Question from Kelsey,

I have 4 cats in my home, 3 females and 1 male.  Buddy, my male, is generally a very gentle, loving cat, and sort of took my baby cat, Valentine, who is 10 months old, under his wing when she came to live with us; she pretty much shadows  him everywhere he goes.  Recently, Valentine escaped the house and was gone for about three days.  She has since returned home safely, albeit a little timid and dusty, but none the worse for wear.  However, Buddy acts like he’s never seen her and is very hostile.  I thought at first it was because she didn’t smell right to him, but he doesn’t show any signs of lightening up on her.  He hisses and bats at her, growls if she walks by, and won’t let her look out the back door with him and Ceci like they’ve always done together.  She’s confused by his behavior and sticks close to my side so Mama can protect her.  Is there anything I can do, or is this something that will resolve over time?  And if it’s a time thing, about how long will that be?  Thank you!

Answer from Amy:

Cat aggression can be enigmatic. There are numerous reasons why cats become aggressive. It can stem from stress, illness or various uncertainties. When a cat’s behavior shifts south, it can affect other cats, animals and humans in the same household.

There are several possibilities to your cat’s aggression. However, let’s first look at a few common types of aggressive behaviors in cats:

Territorial Aggression:

Cats become territorial when sharing a house with other cats. Each cat demands for a personal space or sanctuary where they can attain their domain. However, in a crowded area, trespassing another cat’s territory is inevitable which can be irritating to the cat and causing the cat to act aggressively. Spraying is the most common form of territorial marking among cats. Even neutered or spayed cats can spray or leave their mark to show other cats this is their personal area.

Unfamiliar Scent Caused Aggression:

It is true that when you bring in a new kitten or cat, the established cat can become aggressive, unease and stressed. The change of behavior is usually accompanied by spraying, growling, hissing, chasing or/and swatting. The reason of doing so is to establish the cat’s social status in the family. In a cat colony, there is a clear hierarchy structure where the alpha cat is usually the most confident cat in the crowd who likes to stand tall and centered. The submissive cats are usually found along the perimeter of the colony, timid and constantly watch out for their safety.

In order to solve territorial issues in the house, a very effective way is to add ramps or perches. Cats will instinctively jump on higher levels to display their social position.

Illness Induced Aggression:

Cats are master of hiding pain, but it does not mean that they don’t show it at all. When you see your cat’s behavior has changed, it might indicate a medical issue. In a multi-cat household, sometimes you may find the sick cat to be bullied or pounced on. This is because an ill cat’s scent is changed slightly or significantly. Since cats have very sensitive sense of smell, a subtle change can be alarming to them. When they are around a scent they are not familiar with, they can feel threatened by it which provokes them to chase out the “intruder”.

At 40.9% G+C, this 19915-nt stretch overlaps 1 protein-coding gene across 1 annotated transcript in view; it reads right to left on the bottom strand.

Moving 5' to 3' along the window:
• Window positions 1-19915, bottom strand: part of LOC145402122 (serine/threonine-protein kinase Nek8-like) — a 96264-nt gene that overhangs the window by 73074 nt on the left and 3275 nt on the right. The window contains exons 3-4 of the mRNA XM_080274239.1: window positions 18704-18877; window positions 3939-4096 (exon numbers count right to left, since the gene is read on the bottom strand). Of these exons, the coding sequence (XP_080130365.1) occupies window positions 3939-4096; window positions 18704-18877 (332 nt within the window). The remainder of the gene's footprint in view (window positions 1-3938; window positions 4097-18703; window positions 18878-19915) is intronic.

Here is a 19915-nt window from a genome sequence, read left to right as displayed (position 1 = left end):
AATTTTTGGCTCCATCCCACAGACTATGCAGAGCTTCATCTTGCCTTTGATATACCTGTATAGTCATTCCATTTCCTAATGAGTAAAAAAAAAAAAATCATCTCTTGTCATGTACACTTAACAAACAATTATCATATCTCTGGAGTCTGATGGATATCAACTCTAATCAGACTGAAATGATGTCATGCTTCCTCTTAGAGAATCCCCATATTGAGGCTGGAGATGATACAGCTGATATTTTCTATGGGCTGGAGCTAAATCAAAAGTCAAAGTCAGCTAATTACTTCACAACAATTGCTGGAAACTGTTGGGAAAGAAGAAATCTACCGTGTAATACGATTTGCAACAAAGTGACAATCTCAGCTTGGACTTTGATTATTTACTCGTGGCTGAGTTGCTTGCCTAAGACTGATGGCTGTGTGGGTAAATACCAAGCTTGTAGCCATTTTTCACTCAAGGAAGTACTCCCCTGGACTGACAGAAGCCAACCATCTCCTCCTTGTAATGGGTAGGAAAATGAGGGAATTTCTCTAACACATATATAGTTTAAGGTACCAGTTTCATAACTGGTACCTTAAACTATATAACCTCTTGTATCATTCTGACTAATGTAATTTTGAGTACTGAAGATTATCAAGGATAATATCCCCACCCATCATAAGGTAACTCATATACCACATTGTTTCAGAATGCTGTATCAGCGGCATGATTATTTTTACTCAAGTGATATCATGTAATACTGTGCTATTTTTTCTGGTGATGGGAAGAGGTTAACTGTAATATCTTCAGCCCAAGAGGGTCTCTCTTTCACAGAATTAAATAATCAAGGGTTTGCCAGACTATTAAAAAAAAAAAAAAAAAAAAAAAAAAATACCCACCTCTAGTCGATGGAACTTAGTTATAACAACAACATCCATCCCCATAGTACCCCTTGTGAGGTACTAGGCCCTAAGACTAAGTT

In Your Case:

In your case, it seems that Buddy sensed unfamiliar smell from Valentine. It is common for cats to carry back foreign scents from the outdoors especially true when Valentine was gone for several days. Certain scents can raise red flags for cats. Buddy probably feels threatened by the smell, thus becomes aggressive around the areas he sees as his own territory when Valentine comes by.

It may take some time for Buddy to get completely comfortable with Valentine but I doubt it will be long. Cats have very good memory and can remember people they once lived with for a long time. It is hard to say when he will come to trust Valentine more, but it will happen.

What You Can Do to Help:

There is something you can do to expedite the process for Buddy. Rub down Valentine with a towel and bring it to Buddy and let him sniff it and stay around with it. This way, it will help Buddy familiarize with Valentine’s scent. Also, if Buddy appears to be very aggressive, you can separate the two between a loosely closed door, so they can sniff each other through the crack. This can help avoid a potential fight and aid them in getting used to each other’s smell.

In some cases, cats have to duke it out until they can establish social status in the house, especially true when they are all males under the same roof. However, it doesn’t mean we should just let them fight to tooth and claw. You can clap your hands really hard to stop them from biting or wrestling with each other. Never physically intervene in a fight because they may turn their aggression against you.

There are products out there that can help alleviate stress and aggression for cats. One good product is called Feliway Comfort Zone. It emits a scent that resembles cats’ facial pheromone that can help relax them.

Finally, if none of the above works for your cat, you can consider checking with your vet and see if there is any underlining health issue that should be looked at. Good luck with everything. Please keep me posted.